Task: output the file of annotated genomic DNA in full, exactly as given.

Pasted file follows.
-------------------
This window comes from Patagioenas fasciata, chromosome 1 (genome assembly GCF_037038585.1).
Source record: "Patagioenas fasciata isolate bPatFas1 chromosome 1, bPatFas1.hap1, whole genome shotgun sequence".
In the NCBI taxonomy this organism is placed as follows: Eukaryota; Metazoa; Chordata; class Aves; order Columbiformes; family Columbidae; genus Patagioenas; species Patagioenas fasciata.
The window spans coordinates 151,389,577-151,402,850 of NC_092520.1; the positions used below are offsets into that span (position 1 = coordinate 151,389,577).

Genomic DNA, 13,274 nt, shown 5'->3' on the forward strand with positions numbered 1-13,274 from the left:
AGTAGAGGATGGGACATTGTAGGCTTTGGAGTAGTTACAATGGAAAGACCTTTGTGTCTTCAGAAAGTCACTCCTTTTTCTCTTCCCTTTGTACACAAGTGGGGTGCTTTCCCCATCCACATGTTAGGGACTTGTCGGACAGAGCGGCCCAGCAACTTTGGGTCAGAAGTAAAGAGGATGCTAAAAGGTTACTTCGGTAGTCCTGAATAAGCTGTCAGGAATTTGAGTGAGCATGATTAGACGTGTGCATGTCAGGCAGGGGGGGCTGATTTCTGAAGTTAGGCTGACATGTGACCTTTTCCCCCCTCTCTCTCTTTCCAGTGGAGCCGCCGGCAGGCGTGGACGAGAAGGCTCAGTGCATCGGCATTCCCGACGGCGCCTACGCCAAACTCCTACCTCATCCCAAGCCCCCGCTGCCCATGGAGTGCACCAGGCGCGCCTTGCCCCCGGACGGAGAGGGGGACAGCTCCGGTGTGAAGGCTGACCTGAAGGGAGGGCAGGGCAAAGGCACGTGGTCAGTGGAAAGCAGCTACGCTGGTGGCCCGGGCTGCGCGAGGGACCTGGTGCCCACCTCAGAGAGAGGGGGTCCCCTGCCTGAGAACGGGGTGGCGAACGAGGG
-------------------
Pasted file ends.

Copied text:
This window comes from Patagioenas fasciata, chromosome 1 (genome assembly GCF_037038585.1).
Source record: "Patagioenas fasciata isolate bPatFas1 chromosome 1, bPatFas1.hap1, whole genome shotgun sequence".
In the NCBI taxonomy this organism is placed as follows: Eukaryota; Metazoa; Chordata; class Aves; order Columbiformes; family Columbidae; genus Patagioenas; species Patagioenas fasciata.
The window spans coordinates 151,389,577-151,402,850 of NC_092520.1; the positions used below are offsets into that span (position 1 = coordinate 151,389,577).

Genomic DNA, 13,274 nt, shown 5'->3' on the forward strand with positions numbered 1-13,274 from the left:
AGTAGAGGATGGGACATTGTAGGCTTTGGAGTAGTTACAATGGAAAGACCTTTGTGTCTTCAGAAAGTCACTCCTTTTTCTCTTCCCTTTGTACACAAGTGGGGTGCTTTCCCCATCCACATGTTAGGGACTTGTCGGACAGAGCGGCCCAGCAACTTTGGGTCAGAAGTAAAGAGGATGCTAAAAGGTTACTTCGGTAGTCCTGAATAAGCTGTCAGGAATTTGAGTGAGCATGATTAGACGTGTGCATGTCAGGCAGGGGGGGCTGATTTCTGAAGTTAGGCTGACATGTGACCTTTTCCCCCCTCTCTCTCTTTCCAGTGGAGCCGCCGGCAGGCGTGGACGAGAAGGCTCAGTGCATCGGCATTCCCGACGGCGCCTACGCCAAACTCCTACCTCATCCCAAGCCCCCGCTGCCCATGGAGTGCACCAGGCGCGCCTTGCCCCCGGACGGAGAGGGGGACAGCTCCGGTGTGAAGGCTGACCTGAAGGGAGGGCAGGGCAAAGGCACGTGGTCAGTGGAAAGCAGCTACGCTGGTGGCCCGGGCTGCGCGAGGGACCTGGTGCCCACCTCAGAGAGAGGGGGTCCCCTGCCTGAGAACGGGGTGGCGAACGAGGG